Title:
Extended range optical imaging system for use in turbid media
United States Patent 8373862


Abstract:
An extended range optical imaging system and method for use in turbid media generates a beam of coherent light, modulates the beam of coherent light to encode scan information, directs the modulated beam of coherent light from a first location through the turbid medium toward a target, scans the modulated beam of coherent light over the target in a pattern, according to the scan information, to illuminate the target and to cause light to be reflected, detects the modulated light reflected from the target with a sensor at a second location in the turbid medium to derive an output signal that varies in proportion to the modulated reflected light, demodulates the output signal to derive information comprising the scan information, and constructs an image from the output signal and the scan information so derived.



Inventors:
Mullen, Linda J. (Chesapeake Beach, MD, US)
Laux, Alan (Great Mills, MD, US)
Application Number:
12/792183
Publication Date:
02/12/2013
Filing Date:
06/02/2010
Assignee:
The United States of America as represented by the Secretary of the Navy (Washington, DC, US)
Primary Class:
Other Classes:
348/67, 382/211
International Classes:
G01N21/55
View Patent Images:



Other References:
De Dominicis et al., Improving Underwater imaging in an amplitude modulated laser system with radio frequency control technique, Journal of the European Optical Society—Rapid Publications 5, 2009, 5 pages.
Pellen et al., Radio Frequency Modulation on an optical carrier for target detection enhancement in seawater, J. Phys. D Appl. Phys. 34, 1122-1130, 2001.
Austin, Roswell W., Duntley, S. Q., Ensminger, R. L., Petzold, T. J., Smith Raymond C., “An Underwater Laser Scanning System,” SPIE vol. 1537 Underwater Imaging, Photography, arid Visibility (1991), pp. 57-73, International Society for Optics and Photonics, Bellingham WA USA.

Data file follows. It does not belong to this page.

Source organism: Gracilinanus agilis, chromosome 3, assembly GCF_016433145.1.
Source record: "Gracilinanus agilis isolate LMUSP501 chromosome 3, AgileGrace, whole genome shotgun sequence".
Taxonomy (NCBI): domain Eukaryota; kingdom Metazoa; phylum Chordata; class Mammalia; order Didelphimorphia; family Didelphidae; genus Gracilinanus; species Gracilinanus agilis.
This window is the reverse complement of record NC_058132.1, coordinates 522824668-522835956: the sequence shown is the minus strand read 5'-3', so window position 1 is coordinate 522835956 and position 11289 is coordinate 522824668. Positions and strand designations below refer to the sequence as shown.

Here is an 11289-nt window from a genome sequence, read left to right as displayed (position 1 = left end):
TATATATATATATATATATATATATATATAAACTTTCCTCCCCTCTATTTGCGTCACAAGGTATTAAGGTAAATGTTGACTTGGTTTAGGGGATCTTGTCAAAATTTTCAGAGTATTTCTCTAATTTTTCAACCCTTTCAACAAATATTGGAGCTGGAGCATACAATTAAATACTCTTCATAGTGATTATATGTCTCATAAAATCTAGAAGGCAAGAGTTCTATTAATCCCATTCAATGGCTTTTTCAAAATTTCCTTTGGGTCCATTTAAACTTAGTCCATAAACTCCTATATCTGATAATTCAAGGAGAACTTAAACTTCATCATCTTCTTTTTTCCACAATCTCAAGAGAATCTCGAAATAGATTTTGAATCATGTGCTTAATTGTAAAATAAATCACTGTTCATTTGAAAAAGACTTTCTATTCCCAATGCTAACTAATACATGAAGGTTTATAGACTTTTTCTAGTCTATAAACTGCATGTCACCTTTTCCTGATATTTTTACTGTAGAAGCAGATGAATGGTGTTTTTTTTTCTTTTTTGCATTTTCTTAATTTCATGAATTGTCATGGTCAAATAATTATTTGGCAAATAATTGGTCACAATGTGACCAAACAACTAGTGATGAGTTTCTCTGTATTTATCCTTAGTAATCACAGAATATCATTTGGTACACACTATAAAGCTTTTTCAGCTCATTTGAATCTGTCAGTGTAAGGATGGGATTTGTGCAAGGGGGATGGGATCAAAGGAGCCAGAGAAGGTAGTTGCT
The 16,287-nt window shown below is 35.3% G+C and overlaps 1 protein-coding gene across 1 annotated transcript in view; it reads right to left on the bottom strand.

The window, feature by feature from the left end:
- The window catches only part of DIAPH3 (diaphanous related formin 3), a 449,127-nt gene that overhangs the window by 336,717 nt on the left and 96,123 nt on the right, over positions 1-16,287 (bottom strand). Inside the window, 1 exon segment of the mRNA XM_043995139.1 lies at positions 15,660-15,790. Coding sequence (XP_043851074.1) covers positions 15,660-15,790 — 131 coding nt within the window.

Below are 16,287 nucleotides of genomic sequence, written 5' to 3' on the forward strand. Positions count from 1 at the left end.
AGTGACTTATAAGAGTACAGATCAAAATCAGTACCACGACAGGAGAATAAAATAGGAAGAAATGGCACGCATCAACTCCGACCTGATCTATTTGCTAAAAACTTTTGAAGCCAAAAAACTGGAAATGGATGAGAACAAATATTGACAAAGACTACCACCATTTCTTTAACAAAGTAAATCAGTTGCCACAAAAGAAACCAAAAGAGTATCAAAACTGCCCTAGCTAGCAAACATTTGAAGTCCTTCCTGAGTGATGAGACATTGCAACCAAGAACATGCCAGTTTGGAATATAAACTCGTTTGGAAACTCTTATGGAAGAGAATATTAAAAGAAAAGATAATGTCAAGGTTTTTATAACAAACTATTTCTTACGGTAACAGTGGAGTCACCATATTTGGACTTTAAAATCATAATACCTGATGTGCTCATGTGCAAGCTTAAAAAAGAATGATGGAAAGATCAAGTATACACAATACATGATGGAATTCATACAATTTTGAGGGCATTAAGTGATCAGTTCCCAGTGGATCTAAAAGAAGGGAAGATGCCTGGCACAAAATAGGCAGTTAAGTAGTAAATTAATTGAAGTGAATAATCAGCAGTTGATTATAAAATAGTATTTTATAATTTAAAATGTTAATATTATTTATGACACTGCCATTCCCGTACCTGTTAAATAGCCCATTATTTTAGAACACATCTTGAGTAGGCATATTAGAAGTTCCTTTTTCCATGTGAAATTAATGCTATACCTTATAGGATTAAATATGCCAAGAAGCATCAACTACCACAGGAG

Ricci, R., Francucci, M., De Dominicis, L., Ferri De Collibus, M., Fornetti, G., Guarneri, M., Nuvoli, M., Paglia, E., Bartolini, L., “Techniques for effective optical noise rejection in amplitude-modulated laser optical radars for underwater three-dimensional imaging,” Journal on Advances in Signal Processing, vol. 2010 (2010), Article ID 958360, 24 pages doi:10.1155/2010/958360, Hindawi Publishing Corporation, 410 Park Avenue, 15th Floor, #287 pmb, New York, NY 10022 USA.
Kulp, Thomas J., Garvis, Darrel, Kennedy, Randall, Salmon, Tom, Cooper, Keith, “Development and testing of a synchronous-scanning underwater imaging system capable of rapid two-dimensional frame imaging,” Applied Optics / vol. 32, No. 19, pp. 3520-3530 / Jul. 1, 1993, Optical Society of America, 2010 Massachusetts Ave., N.W., Washington, D.C. 20036-1012 USA.
S. Q. Duntley, W. Austin, R. L. Ensminger, T. J. Petzold, and R. C. Smith, “Experimental TVI system report: Part I, Jul. 1974; Part II, Oct. 1974,” Tech. Rep. 74-1 (Scripps Visibility Laboratory, Scripps Institute of Oceanography, University of California, San Diego, La Jolla. CA., USA 1974).
Primary Examiner:
VALENTIN II, JUAN D
Attorney, Agent or Firm:
Department of the Navy ((Naval Air Warfare Center -Aircraft Division) 47076 Lijencreantz Road, B435, PATUXENT RIVER, MD, 20670, US)
Claims:
What is claimed is:

1. A method for optically imaging a target in a turbid medium, comprising: generating a beam of coherent light from a source; modulating the beam of coherent light with encoded information comprised of line delimiters and/or comms data; directing the modulated beam of coherent light from a first location through the turbid medium toward the target; scanning the modulated beam of coherent light comprising the encoded information over the target in a pattern, to illuminate the target and to cause light to be reflected; detecting the modulated light reflected from the target with a sensor at a remote location with no physical connection to the source to derive an output signal that varies in proportion to the modulated reflected light; demodulating the output signal and decoding the encoded information; and constructing an image from the output signal and the decoded information so derived.

2. The method according to claim 1 further comprising splitting the output signal into an RF component and a DC component.

3. The method according to claim 2, wherein the DC component is monitored to determine whether the detector is operating in a linear range.

4. The method according to claim 2, further comprising employing a modulation envelope of the RF signal to construct the image.

5. The method according to claim 2 further comprising splitting the RF component into a path that is demodulated and a path that is detected by an RF power detector.

6. The method according to claim 5 further comprising a grayscale conversion processor to convert a signal from the RF power detector to grayscale levels.

7. The method according to claim 2, wherein the DC component is monitored to ensure that the detector is operating in a linear range.